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No charges filed in argument between mayor, spokesman

The Dauphin County District Attorney’s office has decided it will not file charges in the confrontation between Middletown Mayor James H. Curry III and Chris Courogen, the borough’s director of communications, that happened after a Borough Council meeting on Monday, July 7.


Charges will not be filed because “alleged physical contact’’ during the confrontation was “minimal,’’ District Attorney Ed Marsico said on Thursday, July 10, and because Curry “indicated that his purpose in reporting’’ the incident “was not so much to have charges filed, but to have (it) on the record.’’



“We felt a prosecution was not in the public interest,” Marsico said.

Curry told The Press and Journal that Courogen touched him “in a threatening manner” during an argument between the two officials that broke out shortly after the conclusion of the meeting.

“He did not punch me or slap me. I felt it was a physical manifestation of intimidation,’’ Curry said. “I did not think it was appropriate and this is why it was documented.”
Courogen repeatedly denied that there had been any physical contact between himself and the mayor.

“There was no physical contact. He said, ‘Go ahead, hit me, go ahead, hit me,’ “ Courogen said of Curry. “He is the one who escalated it. He started raising his voice, he called me a waste, a waste of borough resources, worthless. I wished that I had the patience of Job and could just stand there and take that abuse.”

Courogen accused Curry of exploiting the incident for the mayor’s own “political gain,” noting that Curry contacted the Press and Journal regarding what had happened the morning after while the situation was still under investigation.

“If the mayor really cared about this town he would have resolved this thing internally. Instead his first thing was to call the media and give the town a black eye,’’ Courogen said. “That’s not how you do things in a civilized society.”


Despite Courogen’s insistence that there was no physical contact, one of two people who witnessed the incident says otherwise.

Rachelle Reid, a former borough councilor who was at Monday night’s council meeting, said she saw Courogen bump the mayor with his chest and with his arm that was in a sling. Reid said Curry at that point backed up, threw up his hands, and told Courogen, “I’m done.”

According to Reid, Courogen continued after Curry and began pointing his other hand – the one not in a sling – in the mayor’s face.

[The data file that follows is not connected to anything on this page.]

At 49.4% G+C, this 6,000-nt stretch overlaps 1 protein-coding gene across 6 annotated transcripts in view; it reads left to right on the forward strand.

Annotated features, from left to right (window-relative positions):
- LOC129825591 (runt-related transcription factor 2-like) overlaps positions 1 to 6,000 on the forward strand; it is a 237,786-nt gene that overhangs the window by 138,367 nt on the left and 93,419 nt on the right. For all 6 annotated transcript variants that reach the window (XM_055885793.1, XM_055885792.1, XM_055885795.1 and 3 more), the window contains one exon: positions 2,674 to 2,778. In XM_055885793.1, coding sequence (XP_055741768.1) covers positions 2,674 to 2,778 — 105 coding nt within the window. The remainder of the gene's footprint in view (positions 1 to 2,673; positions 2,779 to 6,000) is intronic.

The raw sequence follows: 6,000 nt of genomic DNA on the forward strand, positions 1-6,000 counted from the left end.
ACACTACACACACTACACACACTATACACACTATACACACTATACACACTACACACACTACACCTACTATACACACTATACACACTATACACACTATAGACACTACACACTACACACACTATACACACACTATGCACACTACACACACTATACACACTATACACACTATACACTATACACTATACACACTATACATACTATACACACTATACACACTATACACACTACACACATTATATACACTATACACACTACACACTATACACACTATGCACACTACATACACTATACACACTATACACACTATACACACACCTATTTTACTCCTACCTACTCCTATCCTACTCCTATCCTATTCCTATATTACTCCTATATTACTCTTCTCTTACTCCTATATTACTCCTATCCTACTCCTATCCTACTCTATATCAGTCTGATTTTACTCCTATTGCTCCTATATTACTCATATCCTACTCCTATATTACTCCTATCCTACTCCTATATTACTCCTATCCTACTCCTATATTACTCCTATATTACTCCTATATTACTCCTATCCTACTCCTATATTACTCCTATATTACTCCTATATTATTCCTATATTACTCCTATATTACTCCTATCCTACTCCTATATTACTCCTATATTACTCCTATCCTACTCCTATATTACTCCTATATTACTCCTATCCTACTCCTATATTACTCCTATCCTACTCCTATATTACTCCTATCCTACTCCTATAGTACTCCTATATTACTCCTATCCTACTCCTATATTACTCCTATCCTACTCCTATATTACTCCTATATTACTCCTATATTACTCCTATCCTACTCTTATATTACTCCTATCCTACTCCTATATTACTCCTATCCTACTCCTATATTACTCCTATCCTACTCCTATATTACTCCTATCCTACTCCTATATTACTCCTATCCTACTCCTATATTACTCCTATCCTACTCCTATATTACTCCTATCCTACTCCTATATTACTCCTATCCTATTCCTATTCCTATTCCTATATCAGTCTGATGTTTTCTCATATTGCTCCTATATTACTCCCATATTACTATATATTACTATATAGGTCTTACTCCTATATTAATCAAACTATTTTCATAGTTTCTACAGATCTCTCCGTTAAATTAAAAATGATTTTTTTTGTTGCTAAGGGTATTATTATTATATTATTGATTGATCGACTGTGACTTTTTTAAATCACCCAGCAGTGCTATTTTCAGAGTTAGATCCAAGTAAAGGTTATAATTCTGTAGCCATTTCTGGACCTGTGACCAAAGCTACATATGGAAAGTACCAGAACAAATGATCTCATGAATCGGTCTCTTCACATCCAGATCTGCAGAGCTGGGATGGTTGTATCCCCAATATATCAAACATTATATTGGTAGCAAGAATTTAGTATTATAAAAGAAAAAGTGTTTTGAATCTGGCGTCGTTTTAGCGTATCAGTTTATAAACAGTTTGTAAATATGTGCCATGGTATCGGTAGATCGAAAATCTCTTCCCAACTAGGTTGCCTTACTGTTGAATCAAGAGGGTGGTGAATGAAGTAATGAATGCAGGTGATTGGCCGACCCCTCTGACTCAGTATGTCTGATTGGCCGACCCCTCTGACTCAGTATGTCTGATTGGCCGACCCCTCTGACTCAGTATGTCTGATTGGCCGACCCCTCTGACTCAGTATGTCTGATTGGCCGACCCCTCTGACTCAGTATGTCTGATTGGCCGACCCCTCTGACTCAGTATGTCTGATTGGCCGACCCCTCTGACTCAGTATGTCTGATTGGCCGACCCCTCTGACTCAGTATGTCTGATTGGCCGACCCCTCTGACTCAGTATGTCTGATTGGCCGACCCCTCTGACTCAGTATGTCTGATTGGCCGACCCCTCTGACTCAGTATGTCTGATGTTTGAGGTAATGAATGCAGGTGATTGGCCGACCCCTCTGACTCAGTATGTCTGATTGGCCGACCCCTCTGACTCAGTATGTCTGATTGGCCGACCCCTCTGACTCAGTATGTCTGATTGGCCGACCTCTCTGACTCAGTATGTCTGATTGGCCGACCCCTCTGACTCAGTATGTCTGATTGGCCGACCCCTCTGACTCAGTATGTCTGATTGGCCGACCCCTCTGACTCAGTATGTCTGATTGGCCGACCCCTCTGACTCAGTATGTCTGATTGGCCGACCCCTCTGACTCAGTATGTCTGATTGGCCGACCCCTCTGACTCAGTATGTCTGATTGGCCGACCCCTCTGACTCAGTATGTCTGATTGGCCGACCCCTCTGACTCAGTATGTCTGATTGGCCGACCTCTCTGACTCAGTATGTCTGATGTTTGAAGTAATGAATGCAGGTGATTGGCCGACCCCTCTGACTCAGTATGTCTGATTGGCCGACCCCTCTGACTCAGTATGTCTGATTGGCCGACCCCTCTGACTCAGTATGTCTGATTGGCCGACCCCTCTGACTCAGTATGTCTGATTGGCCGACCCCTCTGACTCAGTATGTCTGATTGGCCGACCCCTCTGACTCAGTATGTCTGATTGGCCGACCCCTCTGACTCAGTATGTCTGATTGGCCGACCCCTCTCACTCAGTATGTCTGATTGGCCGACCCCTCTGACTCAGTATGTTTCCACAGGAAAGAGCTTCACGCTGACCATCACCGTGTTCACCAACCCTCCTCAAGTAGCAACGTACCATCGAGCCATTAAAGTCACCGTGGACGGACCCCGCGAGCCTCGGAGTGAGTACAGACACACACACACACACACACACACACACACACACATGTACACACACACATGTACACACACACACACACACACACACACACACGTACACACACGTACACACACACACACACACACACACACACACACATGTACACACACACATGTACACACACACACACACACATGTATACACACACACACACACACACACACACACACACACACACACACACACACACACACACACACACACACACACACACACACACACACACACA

“At several times I thought he was going to punch Jim in the face, because of the way he held his hand,’’ Reid said. “He was very irate and, in my opinion, out of control.”

The incident was also witnessed by Borough Secretary Amy Friday. Friday refused to comment when contacted Thursday by the Press And Journal, and said any media inquiries would have to go through Courogen.

Curry said Thursday that his intent in having the incident reported to police was not to have charges filed against Courogen, but to ensure that the incident “is memorialized on paper.”

The incident was initially reported to Middletown police Monday night. After taking statements from those involved, police passed the investigation to Marsico’s office on Tuesday, July 8 to avoid a conflict of interest. Curry said he knew that Middletown police would not be able to investigate the incident because part of Curry’s duties as mayor is to supervise the police department.

The incident is not over despite the District Attorney’s finding.

Courogen said he has filed an internal administrative complaint against the mayor, based upon procedures spelled out in a borough policy regarding the harassment of employees. Courogen also said he is discussing the situation with his lawyer “regarding any action outside of the internal harassment policy” that should be taken against the mayor regarding the incident.

“He abused his power as head of the police department for political purposes,” Courogen said. “All he was trying to do was create an incident to stain my reputation, to defame me and to tarnish me for his political gain.”


Curry said Thursday that he knew nothing of Courogen’s administrative complaint against him, other than what the mayor had read on Pennlive. “If an internal investigation will be conducted I will cooperate with it, and I look forward to doing so,’’ Curry said.

Regardless of the outcome, can the mayor and borough communications director have an effective working relationship going forward, given what happened?

“Absolutely,” Curry said. “Anybody can disagree with anybody. That happens day in and day out. The problem is when it becomes physical. That’s when there is an issue. I certainly can do my job and Mr. Courogen can do his job. So long as that line is not crossed I see no issue.”


Said Courogen, “I think we can have a working relationship, but the mayor needs to know his role in borough government. He’s not Frank Rizzo, and this is not the City of Philadelphia.”

“I was a big supporter of him when he was running,” Courogen said of Curry. “I’m willing to accept that he’s new to government and he is still learning how things work.”


Dan Miller: 717-944-4628, or This email address is being protected from spambots. You need JavaScript enabled to view it.